Cortes de Cima 2011

2011 Cortes de Cima

The 2011 vintage was not an easy one for the Alentejo region. After the record rainfall in the winter season, the region got hit with a record of tropical heat in May. Cortes de Cima decided to harvest super early that year, the yield and grape quality was very good. Fermentation went in controlled temperature, grapes stemless. Aged for 12 months in 80%/20% French/American Oak barriques. The wine is a sensationally done assemblage of 35% Aragonez (Tempranillo), 35% Syrah, 13% Touriga Nacional, 7% Petit Verdot, 5% Alicante Bouschet, 5% Cabernet Sauvignon. The wine was already beautiful, as a young one in 2011 and 2014. Who made it without opening and stored in good conditions until 2019 can enjoy a beautiful, elegant but powerful wine. 👀 Appearance: The wine is clear with deep intensity, garnet in appearance. 👃 Nose: clean, pronounced aromas of ripe fruits, as well as some wood, smoke. 👅 Palate: one can truly taste all that ripe, soaked in sun fruit. Beautiful ripe black cherries, plums, ripe berries, there is also something from …

2015 Petit Bout de Lune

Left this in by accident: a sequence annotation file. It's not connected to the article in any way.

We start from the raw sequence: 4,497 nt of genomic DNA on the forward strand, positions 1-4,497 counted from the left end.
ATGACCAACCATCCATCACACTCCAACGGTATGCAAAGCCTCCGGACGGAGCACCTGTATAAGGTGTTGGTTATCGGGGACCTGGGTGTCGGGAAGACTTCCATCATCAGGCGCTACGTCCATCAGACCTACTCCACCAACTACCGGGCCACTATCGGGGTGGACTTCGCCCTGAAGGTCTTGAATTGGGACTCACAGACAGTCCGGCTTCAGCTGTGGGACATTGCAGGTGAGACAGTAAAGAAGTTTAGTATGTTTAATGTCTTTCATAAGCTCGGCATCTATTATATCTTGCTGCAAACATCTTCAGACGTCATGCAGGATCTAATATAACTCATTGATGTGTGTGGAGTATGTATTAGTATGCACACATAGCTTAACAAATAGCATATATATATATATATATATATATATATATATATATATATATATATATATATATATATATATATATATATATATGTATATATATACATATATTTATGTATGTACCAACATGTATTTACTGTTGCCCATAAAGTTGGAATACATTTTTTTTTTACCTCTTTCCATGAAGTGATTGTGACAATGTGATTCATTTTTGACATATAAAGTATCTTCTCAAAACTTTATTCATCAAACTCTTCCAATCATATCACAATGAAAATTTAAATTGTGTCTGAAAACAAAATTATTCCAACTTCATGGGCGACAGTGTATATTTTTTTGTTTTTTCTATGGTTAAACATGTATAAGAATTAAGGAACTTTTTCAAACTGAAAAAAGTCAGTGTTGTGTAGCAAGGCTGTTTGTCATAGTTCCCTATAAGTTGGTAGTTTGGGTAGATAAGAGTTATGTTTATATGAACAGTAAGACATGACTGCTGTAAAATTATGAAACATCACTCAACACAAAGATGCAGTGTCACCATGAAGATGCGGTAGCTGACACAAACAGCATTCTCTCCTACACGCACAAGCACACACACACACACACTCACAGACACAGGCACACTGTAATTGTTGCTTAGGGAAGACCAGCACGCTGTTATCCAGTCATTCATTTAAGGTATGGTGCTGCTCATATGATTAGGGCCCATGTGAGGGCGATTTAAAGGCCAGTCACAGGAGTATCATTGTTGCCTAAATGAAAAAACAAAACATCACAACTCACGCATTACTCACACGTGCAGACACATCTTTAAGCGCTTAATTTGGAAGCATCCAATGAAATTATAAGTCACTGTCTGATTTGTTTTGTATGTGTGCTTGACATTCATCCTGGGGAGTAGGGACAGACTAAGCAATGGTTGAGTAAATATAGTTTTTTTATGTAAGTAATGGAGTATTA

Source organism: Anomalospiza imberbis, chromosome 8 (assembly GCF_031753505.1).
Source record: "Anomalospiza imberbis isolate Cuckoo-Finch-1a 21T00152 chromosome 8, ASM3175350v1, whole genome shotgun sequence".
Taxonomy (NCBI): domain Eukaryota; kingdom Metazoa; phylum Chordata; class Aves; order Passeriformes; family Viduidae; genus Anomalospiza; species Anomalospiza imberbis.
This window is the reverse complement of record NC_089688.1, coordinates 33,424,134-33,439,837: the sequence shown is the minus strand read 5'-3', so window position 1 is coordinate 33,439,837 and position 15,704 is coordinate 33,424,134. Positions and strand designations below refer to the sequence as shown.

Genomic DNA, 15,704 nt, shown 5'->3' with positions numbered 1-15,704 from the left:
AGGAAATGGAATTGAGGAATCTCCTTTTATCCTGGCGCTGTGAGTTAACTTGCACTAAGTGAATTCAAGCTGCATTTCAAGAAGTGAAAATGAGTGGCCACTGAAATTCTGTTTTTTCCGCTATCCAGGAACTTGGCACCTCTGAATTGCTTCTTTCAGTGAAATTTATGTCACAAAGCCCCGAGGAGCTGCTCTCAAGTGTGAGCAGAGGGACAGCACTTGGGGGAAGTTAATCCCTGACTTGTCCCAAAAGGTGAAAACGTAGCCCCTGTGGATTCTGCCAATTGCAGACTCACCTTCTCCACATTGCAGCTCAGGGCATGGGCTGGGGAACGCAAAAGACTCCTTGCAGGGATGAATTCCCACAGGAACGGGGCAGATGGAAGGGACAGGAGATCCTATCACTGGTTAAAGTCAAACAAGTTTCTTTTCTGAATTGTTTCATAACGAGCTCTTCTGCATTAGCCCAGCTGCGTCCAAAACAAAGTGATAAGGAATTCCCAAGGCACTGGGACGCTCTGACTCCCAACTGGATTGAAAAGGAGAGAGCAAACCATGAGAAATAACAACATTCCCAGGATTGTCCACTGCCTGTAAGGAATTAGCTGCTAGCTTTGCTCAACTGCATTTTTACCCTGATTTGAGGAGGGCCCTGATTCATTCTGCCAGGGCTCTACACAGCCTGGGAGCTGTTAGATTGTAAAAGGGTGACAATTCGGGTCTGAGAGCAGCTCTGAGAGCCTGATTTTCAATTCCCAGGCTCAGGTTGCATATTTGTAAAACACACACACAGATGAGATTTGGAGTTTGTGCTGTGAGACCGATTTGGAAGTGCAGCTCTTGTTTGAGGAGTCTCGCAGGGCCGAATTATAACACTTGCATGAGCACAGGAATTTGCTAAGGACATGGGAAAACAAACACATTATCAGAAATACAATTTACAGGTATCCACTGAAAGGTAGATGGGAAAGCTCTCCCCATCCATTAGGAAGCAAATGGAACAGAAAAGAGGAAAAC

Fabien Bonnet and Stefania Galimberti are the ones behind the Les Petits Riens. They strive by the holistic approach living according to the cycles of nature, in harmony with the earth and sky. Even the bottles are sealed with their own produced beeswax. Is this still heroic viticulture or more harmonic viticulture? 😉 Les Petits Riens are making fantastic wines with a total dedication to the cause. Their approach is what one would call true craftsmanship. The quantities of the wines produced are limited. The reason is to be able to personally follow all the phases and care for the wines they make. All the wines are done biologically and actually to what would also fit the Demeter requirements. Les Petits Riens don’t own the certifications, just as many winemakers producing quality wines in the Valle d’Aosta. The reason is straightforward – they don’t need any logo to make amazing wines. The vineyard Fabio and Stefania work with is two hectares, with cultivated 12 different native and non-native vines (local Cornalin, Petit Rouge, Gamay, Erbaluce, …